Here’s a question for you: Remember when pop singers could actually… sing? You turn on the radio today and you’d never know it, but there once was a time when vocal ability was actually a requirement for success in the world of pop music. It may be difficult to believe in the midst of our current obsession with Lady Gaga, Miley Cyrus, Britney Spears, and the like, but it was not so long ago that the singers who made it actually did so on the merits of their voices.
Admittedly, most of the music I listen to and sing is centuries old anyway, so perhaps I’m a bit biased. But I also listened to a lot of great music growing up—particularly in the car with my mom on the way to and from school—and I can definitely hear some major differences between the pop music of thirty or forty years ago and the music of today.
Of course, music changes rapidly and we should expect to see some differences even from one month to the next. But it would seem that something as simple as high-quality voices ought to remain constant over time, even if everything else musical develops around it. However, to me the contrast in vocal quality between then and now is quite clear.
For instance, take a look at this list of the top ten billboard hits in 1970:
1. Bridge Over Troubled Water, Simon and Garfunkel
2. (They Long to Be) Close to You, Carpenters
3. American Woman/No Sugar Tonight, The Guess Who
4. Raindrops Keep Fallin’ On My Head, B.J. Thomas
5. War, Edwin Starr
6. Ain’t No Mountain High Enough, Diana Ross
7. I’ll Be There, Jackson 5
8. Get Ready, Rare Earth
9. Let It Be, The Beatles
10. Band of Gold, Freda Payne
Just look at that all-star lineup! Simon and Garfunkel, the Carpenters, Diana Ross, the Jackson 5, the Beatles… and every one of them could really sing. Looking at this list now, I can hear their distinctive sounds—and I wasn’t even alive in 1970 (far from it). Moreover, I recognize eight of these ten songs by name and could hum them for you right now if you asked. If it’s hard to believe that it was forty years ago that these were the most popular songs in the country, it’s even harder to believe that they’ve remained with us for so long.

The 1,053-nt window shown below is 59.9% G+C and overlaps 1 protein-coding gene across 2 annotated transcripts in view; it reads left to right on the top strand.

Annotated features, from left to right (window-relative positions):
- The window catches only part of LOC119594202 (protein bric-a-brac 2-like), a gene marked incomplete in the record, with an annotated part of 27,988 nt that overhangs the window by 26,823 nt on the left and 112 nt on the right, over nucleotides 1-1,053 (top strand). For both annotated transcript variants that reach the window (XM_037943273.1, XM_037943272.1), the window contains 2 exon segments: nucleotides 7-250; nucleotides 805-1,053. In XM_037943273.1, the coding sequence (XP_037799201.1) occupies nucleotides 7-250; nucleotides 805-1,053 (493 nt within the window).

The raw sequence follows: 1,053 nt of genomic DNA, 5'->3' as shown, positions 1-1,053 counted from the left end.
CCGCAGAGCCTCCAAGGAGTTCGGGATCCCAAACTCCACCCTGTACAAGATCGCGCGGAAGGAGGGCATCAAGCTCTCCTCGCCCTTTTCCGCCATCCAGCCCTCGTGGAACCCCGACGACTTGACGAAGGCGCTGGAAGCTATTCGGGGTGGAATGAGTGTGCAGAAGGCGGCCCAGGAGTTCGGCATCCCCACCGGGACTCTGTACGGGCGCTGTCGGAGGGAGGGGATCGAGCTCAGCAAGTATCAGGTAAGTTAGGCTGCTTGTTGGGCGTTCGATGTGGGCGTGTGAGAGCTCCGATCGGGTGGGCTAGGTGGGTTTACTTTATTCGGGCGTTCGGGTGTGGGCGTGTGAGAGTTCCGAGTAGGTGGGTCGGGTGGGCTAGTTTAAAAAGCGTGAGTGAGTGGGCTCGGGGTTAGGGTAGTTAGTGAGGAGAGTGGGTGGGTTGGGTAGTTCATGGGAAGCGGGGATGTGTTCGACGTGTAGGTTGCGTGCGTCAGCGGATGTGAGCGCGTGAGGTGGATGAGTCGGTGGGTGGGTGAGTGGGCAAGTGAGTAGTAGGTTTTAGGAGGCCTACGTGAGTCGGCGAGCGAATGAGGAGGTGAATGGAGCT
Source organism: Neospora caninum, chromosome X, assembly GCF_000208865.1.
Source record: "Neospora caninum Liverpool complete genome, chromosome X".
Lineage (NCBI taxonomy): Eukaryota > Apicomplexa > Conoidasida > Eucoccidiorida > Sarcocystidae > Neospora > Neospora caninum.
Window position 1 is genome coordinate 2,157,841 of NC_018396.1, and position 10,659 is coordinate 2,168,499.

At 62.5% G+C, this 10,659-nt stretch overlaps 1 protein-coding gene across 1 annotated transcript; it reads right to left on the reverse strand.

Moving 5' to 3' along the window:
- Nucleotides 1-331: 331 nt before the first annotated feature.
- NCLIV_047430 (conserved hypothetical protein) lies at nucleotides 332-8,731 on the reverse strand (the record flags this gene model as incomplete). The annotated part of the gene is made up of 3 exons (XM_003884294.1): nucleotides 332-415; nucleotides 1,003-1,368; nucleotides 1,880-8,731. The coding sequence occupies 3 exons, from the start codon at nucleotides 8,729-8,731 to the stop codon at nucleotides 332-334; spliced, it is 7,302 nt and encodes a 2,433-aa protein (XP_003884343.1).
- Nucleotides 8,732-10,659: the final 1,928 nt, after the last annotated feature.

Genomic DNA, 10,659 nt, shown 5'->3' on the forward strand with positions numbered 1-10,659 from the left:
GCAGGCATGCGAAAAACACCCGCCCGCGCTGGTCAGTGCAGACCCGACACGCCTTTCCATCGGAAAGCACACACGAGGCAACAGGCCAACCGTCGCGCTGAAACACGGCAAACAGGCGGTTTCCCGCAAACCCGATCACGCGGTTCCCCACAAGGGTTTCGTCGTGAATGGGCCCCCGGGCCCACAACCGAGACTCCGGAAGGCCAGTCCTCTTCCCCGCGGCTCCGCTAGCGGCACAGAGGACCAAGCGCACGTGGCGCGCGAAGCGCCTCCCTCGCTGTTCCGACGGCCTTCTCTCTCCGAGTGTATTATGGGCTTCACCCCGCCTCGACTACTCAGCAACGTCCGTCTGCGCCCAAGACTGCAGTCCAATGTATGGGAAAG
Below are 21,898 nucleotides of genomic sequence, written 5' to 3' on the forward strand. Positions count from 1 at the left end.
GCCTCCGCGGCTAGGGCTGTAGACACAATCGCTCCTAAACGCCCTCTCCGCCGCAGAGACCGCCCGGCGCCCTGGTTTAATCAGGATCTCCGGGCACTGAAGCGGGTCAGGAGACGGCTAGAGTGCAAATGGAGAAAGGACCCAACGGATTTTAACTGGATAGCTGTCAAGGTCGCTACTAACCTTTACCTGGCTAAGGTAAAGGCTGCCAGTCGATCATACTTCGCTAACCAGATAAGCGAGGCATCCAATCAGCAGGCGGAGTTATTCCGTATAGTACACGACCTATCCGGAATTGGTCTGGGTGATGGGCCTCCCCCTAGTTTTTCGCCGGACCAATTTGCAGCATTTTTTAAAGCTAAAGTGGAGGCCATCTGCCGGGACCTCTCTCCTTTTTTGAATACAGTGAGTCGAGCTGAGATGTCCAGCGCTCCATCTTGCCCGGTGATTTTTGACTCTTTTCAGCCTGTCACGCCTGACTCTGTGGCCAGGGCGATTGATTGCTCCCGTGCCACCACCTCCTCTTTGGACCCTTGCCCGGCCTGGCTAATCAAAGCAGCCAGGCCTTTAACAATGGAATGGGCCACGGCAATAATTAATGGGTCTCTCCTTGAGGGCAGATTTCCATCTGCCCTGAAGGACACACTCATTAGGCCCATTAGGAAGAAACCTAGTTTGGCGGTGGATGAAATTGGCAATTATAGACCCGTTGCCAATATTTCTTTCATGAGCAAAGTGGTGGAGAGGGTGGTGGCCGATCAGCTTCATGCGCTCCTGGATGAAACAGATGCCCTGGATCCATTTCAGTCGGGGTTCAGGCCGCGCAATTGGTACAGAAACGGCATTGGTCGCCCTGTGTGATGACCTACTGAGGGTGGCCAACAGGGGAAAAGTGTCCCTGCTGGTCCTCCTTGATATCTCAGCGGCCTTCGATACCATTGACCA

Now compare that to this list of the ten most popular songs of 2009:
1. Boom Boom Pow, The Black Eyed Peas
2. Poker Face, Lady Gaga
3. Just Dance, Lady Gaga Featuring Colby O’Donis
4. I Gotta Feeling, The Black Eyed Peas
5. Love Story, Taylor Swift
6. Right Round, Flo Rida
7. I’m Yours, Jason Mraz
8. Single Ladies (Put a Ring On It), Beyonce
9. Heartless, Kanye West
10. Gives You Hell, The All-American Rejects
Interestingly, I only recognize seven of these songs by name, but that probably says more about me than it does about the quality of the music. And I’m not such a snob that I think all of the music on this list is bad. In fact, a number of the songs are really catchy and fun. They’re fun to drive to, or dance to at a party. (Note: I don’t actually dance, for fear of hurting others in my immediate area, but I’ve seen others do it.) I’m not going to say that these songs don’t represent a lot of creativity and effort on someone’s part.